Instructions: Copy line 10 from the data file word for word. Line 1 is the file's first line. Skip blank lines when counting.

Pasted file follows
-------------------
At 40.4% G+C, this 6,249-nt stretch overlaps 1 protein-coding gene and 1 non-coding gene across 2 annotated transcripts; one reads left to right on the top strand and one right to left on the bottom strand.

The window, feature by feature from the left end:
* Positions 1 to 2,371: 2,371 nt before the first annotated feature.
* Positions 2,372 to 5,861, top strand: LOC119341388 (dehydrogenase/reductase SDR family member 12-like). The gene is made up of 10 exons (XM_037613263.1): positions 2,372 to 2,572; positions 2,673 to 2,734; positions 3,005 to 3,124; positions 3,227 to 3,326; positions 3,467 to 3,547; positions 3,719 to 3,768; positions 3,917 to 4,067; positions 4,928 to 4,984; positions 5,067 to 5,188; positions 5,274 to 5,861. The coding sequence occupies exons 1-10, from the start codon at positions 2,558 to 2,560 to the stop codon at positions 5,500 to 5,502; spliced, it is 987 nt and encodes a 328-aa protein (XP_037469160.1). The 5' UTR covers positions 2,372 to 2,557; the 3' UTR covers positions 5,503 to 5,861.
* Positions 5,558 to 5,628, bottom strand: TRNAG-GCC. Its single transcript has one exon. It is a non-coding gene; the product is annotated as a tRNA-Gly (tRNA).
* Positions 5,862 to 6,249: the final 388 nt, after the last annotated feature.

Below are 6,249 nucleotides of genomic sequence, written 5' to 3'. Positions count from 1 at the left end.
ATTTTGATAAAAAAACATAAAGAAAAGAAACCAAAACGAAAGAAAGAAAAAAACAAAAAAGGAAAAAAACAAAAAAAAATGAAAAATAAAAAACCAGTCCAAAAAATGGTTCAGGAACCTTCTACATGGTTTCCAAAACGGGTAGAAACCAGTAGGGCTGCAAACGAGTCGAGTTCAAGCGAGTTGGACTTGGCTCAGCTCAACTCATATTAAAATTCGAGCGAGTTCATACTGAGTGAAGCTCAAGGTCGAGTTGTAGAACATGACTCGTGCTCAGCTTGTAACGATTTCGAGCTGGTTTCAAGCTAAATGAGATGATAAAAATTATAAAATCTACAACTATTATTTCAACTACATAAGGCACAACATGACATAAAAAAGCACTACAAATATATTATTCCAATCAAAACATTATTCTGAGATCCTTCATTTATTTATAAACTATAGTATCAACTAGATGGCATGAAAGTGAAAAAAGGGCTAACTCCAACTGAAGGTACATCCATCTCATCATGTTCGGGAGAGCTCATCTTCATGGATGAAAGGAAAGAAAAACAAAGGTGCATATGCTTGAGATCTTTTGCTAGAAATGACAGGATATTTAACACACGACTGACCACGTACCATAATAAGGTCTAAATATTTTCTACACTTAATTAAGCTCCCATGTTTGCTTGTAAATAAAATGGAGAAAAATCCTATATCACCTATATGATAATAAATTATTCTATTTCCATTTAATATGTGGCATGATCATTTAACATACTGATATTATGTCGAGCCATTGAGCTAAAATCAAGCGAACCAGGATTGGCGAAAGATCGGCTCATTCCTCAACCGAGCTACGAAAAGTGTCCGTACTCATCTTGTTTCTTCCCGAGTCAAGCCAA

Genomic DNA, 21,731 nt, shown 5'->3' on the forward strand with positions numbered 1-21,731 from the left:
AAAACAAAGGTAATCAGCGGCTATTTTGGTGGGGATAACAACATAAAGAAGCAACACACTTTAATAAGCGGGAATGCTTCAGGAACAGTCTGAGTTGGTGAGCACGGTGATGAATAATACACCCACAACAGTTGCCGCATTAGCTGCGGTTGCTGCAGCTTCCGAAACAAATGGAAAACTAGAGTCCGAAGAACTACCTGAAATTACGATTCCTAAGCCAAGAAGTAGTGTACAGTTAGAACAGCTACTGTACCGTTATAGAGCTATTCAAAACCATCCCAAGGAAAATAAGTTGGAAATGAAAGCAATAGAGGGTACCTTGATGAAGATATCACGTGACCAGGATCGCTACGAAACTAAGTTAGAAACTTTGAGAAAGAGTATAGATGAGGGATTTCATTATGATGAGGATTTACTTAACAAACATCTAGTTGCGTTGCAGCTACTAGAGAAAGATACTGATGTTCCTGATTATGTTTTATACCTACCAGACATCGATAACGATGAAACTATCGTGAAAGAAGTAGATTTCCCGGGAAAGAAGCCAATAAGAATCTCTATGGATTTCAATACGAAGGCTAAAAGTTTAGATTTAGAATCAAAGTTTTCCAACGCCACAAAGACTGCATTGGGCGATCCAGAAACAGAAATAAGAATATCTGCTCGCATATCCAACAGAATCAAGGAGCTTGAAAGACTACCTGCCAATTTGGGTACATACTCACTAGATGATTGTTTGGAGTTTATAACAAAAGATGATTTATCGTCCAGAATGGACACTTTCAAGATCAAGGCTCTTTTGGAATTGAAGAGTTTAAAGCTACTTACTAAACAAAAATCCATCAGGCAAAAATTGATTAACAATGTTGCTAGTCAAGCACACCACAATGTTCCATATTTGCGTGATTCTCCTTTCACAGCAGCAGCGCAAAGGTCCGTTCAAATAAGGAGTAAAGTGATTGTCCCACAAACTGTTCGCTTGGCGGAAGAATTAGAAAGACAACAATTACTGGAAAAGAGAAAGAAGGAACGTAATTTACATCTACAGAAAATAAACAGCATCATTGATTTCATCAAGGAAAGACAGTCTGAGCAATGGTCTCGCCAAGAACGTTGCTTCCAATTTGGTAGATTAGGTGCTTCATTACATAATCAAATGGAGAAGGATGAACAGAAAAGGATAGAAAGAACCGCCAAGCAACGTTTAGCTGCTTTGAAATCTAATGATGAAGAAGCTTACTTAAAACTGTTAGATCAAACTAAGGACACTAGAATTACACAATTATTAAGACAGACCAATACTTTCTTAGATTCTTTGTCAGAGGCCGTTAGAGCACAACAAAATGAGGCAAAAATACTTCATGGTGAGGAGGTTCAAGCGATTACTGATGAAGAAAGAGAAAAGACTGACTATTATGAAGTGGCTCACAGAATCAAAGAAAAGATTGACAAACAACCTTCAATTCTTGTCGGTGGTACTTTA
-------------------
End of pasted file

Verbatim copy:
AAAACAAAGGTAATCAGCGGCTATTTTGGTGGGGATAACAACATAAAGAAGCAACACACTTTAATAAGCGGGAATGCTTCAGGAACAGTCTGAGTTGGTGAGCACGGTGATGAATAATACACCCACAACAGTTGCCGCATTAGCTGCGGTTGCTGCAGCTTCCGAAACAAATGGAAAACTAGAGTCCGAAGAACTACCTGAAATTACGATTCCTAAGCCAAGAAGTAGTGTACAGTTAGAACAGCTACTGTACCGTTATAGAGCTATTCAAAACCATCCCAAGGAAAATAAGTTGGAAATGAAAGCAATAGAGGGTACCTTGATGAAGATATCACGTGACCAGGATCGCTACGAAACTAAGTTAGAAACTTTGAGAAAGAGTATAGATGAGGGATTTCATTATGATGAGGATTTACTTAACAAACATCTAGTTGCGTTGCAGCTACTAGAGAAAGATACTGATGTTCCTGATTATGTTTTATACCTACCAGACATCGATAACGATGAAACTATCGTGAAAGAAGTAGATTTCCCGGGAAAGAAGCCAATAAGAATCTCTATGGATTTCAATACGAAGGCTAAAAGTTTAGATTTAGAATCAAAGTTTTCCAACGCCACAAAGACTGCATTGGGCGATCCAGAAACAGAAATAAGAATATCTGCTCGCATATCCAACAGAATCAAGGAGCTTGAAAGACTACCTGCCAATTTGGGTACATACTCACTAGATGATTGTTTGGAGTTTATAACAAAAGATGATTTATCGTCCAGAATGGACACTTTCAAGATCAAGGCTCTTTTGGAATTGAAGAGTTTAAAGCTACTTACTAAACAAAAATCCATCAGGCAAAAATTGATTAACAATGTTGCTAGTCAAGCACACCACAATGTTCCATATTTGCGTGATTCTCCTTTCACAGCAGCAGCGCAAAGGTCCGTTCAAATAAGGAGTAAAGTGATTGTCCCACAAACTGTTCGCTTGGCGGAAGAATTAGAAAGACAACAATTACTGGAAAAGAGAAAGAAGGAACGTAATTTACATCTACAGAAAATAAACAGCATCATTGATTTCATCAAGGAAAGACAGTCTGAGCAATGGTCTCGCCAAGAACGTTGCTTCCAATTTGGTAGATTAGGTGCTTCATTACATAATCAAATGGAGAAGGATGAACAGAAAAGGATAGAAAGAACCGCCAAGCAACGTTTAGCTGCTTTGAAATCTAATGATGAAGAAGCTTACTTAAAACTGTTAGATCAAACTAAGGACACTAGAATTACACAATTATTAAGACAGACCAATACTTTCTTAGATTCTTTGTCAGAGGCCGTTAGAGCACAACAAAATGAGGCAAAAATACTTCATGGTGAGGAGGTTCAAGCGATTACTGATGAAGAAAGAGAAAAGACTGACTATTATGAAGTGGCTCACAGAATCAAAGAAAAGATTGACAAACAACCTTCAATTCTTGTCGGTGGTACTTTA